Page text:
Companies that work with law enforcement agencies on cybercrime can get valuable information, including lists of hostile IP addresses and information on new types of attacks, a US Air Force cybercrime investigator said yesterday.
Wendi Whitmore, a special agent with the Air Force Office of Special Investigations, urged companies that are victims of cybercrime to report the problems to law enforcement agencies during a presentation at the 2006 InfraGard National Conference, focused on protecting US critical infrastructure. Even though many cybercriminals don't get caught, the shared information between law enforcement and private businesses can help both groups develop better defences, she said.
Some cybercriminals do get caught, and those arrests serve as a deterrent to others considering cyberscams, she said. "No criminal prosecution is ever going to be taken if the crime is never reported to law enforcement," Whitmore added. "Until we start developing longer lists of people who got five years, who got 10 years [in jail], who had to pay back hundreds of thousands of dollars, then you're not going to have a deterrent."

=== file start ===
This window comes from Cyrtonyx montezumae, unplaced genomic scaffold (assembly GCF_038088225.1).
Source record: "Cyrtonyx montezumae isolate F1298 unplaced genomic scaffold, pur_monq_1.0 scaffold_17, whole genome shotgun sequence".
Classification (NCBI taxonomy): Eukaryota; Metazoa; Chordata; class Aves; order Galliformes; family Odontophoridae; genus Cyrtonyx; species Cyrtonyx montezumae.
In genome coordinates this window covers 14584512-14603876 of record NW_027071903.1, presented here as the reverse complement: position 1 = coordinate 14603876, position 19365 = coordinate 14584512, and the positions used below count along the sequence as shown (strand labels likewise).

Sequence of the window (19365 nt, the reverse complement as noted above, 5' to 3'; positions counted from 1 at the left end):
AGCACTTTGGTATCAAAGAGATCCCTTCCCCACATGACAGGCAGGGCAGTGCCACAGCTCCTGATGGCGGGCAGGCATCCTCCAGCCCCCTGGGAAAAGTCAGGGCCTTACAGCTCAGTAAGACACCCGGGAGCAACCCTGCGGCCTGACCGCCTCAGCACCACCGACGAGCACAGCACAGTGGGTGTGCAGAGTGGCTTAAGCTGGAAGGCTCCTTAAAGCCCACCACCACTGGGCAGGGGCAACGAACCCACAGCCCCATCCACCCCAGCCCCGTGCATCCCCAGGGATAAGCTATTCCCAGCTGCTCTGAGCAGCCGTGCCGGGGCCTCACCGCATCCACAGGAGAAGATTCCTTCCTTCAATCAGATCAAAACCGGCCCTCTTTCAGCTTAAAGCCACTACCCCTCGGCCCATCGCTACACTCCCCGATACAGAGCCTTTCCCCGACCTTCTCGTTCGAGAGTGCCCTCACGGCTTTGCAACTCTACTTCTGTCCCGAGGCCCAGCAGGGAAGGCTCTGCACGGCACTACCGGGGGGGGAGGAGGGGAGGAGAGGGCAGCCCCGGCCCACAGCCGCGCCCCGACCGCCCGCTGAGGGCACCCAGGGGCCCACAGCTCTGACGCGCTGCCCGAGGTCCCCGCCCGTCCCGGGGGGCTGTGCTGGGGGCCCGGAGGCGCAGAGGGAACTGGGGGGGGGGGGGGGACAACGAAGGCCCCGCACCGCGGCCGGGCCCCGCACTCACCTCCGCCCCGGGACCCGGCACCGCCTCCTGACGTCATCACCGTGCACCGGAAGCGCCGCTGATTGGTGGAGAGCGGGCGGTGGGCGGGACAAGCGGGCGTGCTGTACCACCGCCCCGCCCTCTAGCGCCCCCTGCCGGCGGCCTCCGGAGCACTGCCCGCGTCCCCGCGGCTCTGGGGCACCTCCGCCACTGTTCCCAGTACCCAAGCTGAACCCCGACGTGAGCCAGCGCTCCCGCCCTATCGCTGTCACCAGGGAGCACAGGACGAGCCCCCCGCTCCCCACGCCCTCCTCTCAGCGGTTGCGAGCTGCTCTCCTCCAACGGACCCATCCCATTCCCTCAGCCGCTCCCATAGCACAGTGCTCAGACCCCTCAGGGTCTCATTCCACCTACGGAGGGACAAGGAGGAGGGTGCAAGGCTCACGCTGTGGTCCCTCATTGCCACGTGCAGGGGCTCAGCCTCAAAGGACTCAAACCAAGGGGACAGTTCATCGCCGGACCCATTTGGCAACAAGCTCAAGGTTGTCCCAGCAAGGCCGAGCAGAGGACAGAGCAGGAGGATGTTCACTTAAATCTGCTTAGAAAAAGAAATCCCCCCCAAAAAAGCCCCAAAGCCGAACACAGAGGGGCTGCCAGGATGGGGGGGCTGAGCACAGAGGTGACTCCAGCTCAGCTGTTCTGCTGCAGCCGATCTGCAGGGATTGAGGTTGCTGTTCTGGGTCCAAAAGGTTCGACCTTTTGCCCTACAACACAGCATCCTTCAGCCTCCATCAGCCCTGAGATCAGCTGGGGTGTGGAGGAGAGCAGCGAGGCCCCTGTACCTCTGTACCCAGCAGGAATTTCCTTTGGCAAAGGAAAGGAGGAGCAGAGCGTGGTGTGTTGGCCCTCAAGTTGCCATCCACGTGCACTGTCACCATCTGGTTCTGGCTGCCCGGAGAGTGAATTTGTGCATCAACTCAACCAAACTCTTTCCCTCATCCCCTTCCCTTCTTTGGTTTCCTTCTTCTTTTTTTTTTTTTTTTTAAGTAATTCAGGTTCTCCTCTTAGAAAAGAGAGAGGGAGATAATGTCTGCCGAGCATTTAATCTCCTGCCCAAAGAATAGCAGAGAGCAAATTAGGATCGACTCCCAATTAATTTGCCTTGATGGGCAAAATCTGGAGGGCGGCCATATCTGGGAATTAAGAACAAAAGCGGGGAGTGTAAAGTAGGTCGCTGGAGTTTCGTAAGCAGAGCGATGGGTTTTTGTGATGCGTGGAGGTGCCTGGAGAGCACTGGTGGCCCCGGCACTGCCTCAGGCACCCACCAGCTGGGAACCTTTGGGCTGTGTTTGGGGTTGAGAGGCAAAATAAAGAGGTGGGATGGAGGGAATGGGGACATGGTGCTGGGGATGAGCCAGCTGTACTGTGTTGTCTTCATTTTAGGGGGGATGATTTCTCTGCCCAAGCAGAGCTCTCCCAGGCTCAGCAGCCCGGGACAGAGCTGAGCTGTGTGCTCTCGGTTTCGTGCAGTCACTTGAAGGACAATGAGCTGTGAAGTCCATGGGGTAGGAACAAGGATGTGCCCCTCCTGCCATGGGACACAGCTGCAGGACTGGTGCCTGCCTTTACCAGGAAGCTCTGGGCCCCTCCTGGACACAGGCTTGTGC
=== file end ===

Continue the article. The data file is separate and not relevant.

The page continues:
Some companies are concerned that law enforcement investigations are slow, but police often have a view of the larger picture than an individual company, she said. Another common fear is that a company that reports cybercrime will have that information leaked to the media, but rarely do the leaks come from law enforcement agencies, she said.
About three-quarters of the victims of DDoS (distributed denial-of-service) extortion scams don't report the crimes to law enforcement agencies, Whitmore said.
In extortion scams, criminals use networks of compromised computers called botnets to flood a company's network with traffic, then ask the company for money to make the DDoS attack stop. If the company refuses to pay, the attacker floods the company's network with more traffic, often from thousands of zombie computers, then demands more money, she said. Financial companies such as banks and offshore gambling websites are favorite targets for these botnet extortion scams, she added.
Botnets of compromised computers are responsible for sending an estimated 60 percent of all spam email, as well as sending many viruses and worms and phishing scam emails, Whitmore said. In addition to DDOS attacks, compromised computers can send out the owner's personal information, and they can be used to store illegally copied music and movies or child pornography, she said.
Whitmore called on businesses to deploy a number of defences against botnets, including running antivirus software, patching systems quickly, scanning network traffic and limiting employee computer access to only the systems they need. Companies also need to "train, train and retrain" their employees in safe internet use, she said.
"The internet is a war zone," she said. "If you haven't been attacked, at some point, you're going to be attacked."
She also recommended that companies develop relationships with local law enforcement investigators and their internet service providers before a cyberattack. That way, the company will be able to get a quick response during a crisis, she said.